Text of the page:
The hen of the woods are starting to come in, pretty much on schedule this year--I expect to see them in early September and continuing through the month. Last year they apparently started in mid-August, and since I wasn't tuned in, most of what I found late in August and early September were already way past their prime. Which was a shame, because it's one of my favorite wild mushrooms, and certainly the most abundant, at least in terms of sheer weight, since a single specimen can weigh several pounds.
|Not the most beautiful of specimens, but it worked well in the confit after some trimming.|
The sudden influx of fungal flesh presents a problem, along with much pleasure. It's a versatile mushroom, excellent sauteed, roasted, even grilled, and it's an amenable companion to pretty much any meat or fish. With its firm texture it can add a meaty element to vegetable dishes, like a promiscuous ragout of the almost paralyzing variety of garden produce available now, served over polenta or noodles. One of my favorite ways to serve it is a simple saute of hens and red onion or shallot in plenty of olive oil, tossed with noodles and sprinkled with excellent aged gouda, like Marieke.
|Well-rinsed, shredded hens in the casserole with sunflower oil and tasty duck and pork fat.|
So we eat a lot of it fresh when we have it, but can rarely consume it all, even after giving away a quantity. I've yet to find a satisfactory way to preserve it. I think some people dry it, and I should look into that some more, though that seems a last-ditch approach. The best I've come up with so far is par-cooking it with oil, either in the fry pan or oven, then packing portions into plastic bags and freezing it. The confit presented here today takes that approach to the extreme, cooking the mushrooms in a lot of fat for a long time. Initial impression: it's a winner.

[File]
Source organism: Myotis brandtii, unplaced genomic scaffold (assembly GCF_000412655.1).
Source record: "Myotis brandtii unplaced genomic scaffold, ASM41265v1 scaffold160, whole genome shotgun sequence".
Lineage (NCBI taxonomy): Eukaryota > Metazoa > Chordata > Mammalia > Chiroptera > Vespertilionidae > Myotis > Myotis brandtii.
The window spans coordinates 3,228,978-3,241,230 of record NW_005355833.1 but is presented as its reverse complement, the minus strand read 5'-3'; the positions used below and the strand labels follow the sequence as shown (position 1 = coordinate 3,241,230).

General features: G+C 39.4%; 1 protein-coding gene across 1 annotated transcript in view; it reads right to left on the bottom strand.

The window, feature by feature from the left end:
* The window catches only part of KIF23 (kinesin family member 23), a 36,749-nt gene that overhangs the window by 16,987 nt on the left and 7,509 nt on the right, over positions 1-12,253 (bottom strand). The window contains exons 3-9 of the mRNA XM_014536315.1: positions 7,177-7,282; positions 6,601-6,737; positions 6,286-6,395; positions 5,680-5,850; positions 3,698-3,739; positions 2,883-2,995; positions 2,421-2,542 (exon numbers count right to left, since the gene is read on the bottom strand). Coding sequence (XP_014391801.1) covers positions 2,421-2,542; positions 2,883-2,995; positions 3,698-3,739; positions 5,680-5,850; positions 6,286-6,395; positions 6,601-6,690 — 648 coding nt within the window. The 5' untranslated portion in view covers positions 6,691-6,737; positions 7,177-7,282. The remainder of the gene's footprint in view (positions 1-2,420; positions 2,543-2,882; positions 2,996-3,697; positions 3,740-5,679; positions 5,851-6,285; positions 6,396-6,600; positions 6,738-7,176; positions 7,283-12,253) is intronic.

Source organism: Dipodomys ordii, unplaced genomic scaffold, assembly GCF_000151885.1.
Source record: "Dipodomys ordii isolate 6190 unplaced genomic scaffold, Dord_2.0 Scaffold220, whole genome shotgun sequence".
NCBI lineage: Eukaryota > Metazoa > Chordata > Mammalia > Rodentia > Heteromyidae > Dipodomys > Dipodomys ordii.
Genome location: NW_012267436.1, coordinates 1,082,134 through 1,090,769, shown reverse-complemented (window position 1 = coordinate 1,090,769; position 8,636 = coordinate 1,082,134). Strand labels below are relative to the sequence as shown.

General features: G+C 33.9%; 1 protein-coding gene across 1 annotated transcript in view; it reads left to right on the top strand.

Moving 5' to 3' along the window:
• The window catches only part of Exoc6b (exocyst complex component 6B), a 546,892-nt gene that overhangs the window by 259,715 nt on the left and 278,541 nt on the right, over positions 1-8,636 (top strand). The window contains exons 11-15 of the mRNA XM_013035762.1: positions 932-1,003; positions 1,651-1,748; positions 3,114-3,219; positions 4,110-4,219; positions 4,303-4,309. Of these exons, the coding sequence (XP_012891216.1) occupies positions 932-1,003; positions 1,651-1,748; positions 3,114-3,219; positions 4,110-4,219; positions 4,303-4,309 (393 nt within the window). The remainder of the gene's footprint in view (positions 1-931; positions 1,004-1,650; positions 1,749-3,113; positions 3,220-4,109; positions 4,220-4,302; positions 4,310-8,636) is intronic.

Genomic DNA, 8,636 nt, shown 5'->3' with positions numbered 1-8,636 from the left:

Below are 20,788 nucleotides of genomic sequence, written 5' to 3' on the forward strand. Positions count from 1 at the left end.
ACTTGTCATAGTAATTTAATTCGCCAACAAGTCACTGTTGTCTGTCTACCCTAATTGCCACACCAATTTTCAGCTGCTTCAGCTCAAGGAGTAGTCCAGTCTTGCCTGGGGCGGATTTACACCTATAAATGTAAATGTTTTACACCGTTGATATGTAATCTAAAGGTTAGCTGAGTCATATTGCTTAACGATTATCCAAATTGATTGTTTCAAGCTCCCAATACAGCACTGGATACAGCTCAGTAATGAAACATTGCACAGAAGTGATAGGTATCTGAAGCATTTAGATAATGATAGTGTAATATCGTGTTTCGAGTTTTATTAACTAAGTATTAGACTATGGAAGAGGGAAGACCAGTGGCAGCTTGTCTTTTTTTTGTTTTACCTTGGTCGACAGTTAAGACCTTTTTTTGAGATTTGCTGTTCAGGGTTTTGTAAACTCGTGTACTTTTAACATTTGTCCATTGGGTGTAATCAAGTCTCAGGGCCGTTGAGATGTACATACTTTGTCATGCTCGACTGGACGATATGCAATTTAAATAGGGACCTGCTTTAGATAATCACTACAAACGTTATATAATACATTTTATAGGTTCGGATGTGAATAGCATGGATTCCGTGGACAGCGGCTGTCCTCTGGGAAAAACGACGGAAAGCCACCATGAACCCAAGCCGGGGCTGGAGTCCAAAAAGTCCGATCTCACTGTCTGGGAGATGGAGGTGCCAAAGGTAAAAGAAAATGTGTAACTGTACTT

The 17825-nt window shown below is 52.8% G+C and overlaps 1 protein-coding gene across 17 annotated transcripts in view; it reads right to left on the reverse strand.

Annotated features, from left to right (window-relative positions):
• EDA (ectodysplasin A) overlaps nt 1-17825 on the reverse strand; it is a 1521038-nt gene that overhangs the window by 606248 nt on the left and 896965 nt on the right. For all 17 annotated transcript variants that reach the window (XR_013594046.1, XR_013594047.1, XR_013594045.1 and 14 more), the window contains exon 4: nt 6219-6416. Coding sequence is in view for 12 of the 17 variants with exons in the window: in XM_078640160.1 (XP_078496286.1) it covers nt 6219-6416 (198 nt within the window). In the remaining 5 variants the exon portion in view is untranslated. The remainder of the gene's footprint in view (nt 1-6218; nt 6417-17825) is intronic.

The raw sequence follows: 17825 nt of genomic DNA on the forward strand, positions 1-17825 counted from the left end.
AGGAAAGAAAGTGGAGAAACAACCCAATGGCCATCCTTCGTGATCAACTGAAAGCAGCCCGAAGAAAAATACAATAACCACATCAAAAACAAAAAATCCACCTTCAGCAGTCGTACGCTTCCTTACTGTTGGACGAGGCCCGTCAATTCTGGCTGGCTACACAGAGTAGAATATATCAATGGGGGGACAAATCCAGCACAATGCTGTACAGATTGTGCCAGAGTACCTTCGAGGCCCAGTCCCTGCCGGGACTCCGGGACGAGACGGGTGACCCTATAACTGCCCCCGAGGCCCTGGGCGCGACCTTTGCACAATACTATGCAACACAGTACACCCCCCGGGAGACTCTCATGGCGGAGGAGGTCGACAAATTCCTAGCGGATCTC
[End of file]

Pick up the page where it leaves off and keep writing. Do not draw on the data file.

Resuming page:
|After a couple hours in the oven.|
I took 12 ounces of cleaned, trimmed hens, torn into shreds about an inch wide and three inches long--of course, these are going to be pretty irregular, doesn't matter. I tossed the shreds with a teaspoon of salt, and added these to a lidded glass casserole along with:
1/2 a big shallot (2 ounces by weight) sliced
3 cloves of garlic peeled and halved lengthwise
a few sprigs of fresh thyme
10 black peppercorns
5 juniper berries, crushed
3/4 cup fat
For the fat here, I used 1/2 cup sunflower oil and 1/4 cup of a pork and duck confit blend. Next time I'll try it with all sunflower oil. I would add more shallots next time, too.
Stick the covered casserole in a 350 oven for an hour, tossing every 15 minutes. Lower the heat to 300, remove the lid, and cook for another hour or so, again tossing from time to time.
The mushrooms will give off a lot of water at first. In the long cooking this water will evaporate, and at the end the hens will wind up almost frying gently in clear, pure fat. If you've made duck or another kind of meat confit before, this will sound familiar. It's the exact same progression.
At the end I removed the hens from the fat, not bothering to drain them particularly well, and found that 8 ounces remained from the original 14-plus ounces of hens, shallots, etc. And I was able to pour out a generous half cup of fat from the 3/4 cup that went in. The hen shreds remain a firm, appealing texture, and they're imbued with the aromatic additions and the tang of flavorful fat. I packed them into a Weck jar, and when I added back the fat, it came right to the top. I'll keep it in the fridge for a while and see how the flavors develop. With the next batch I may try freezing some.
For a lovely lunch on a cool breezy day, after spending the morning in the garden harvesting ahead of possible frost this weekend, I threw some of the hen confit in a pan along with some slivered jalapeno. The hens shed a good bit of oil, and when they were hot and the chile wilted, I removed them from the pan and tossed them with a few leaves of parsley. A little butter in the pan, and I soft-scrambled a couple of eggs. Served with the hens on top, sliced tomatoes on the side, toasted sourdough.
I'm ready to get back in the garden, then later perhaps into the woods again, to see if there are more hens about.
Text and photos copyright 2014 by Brett Laidlaw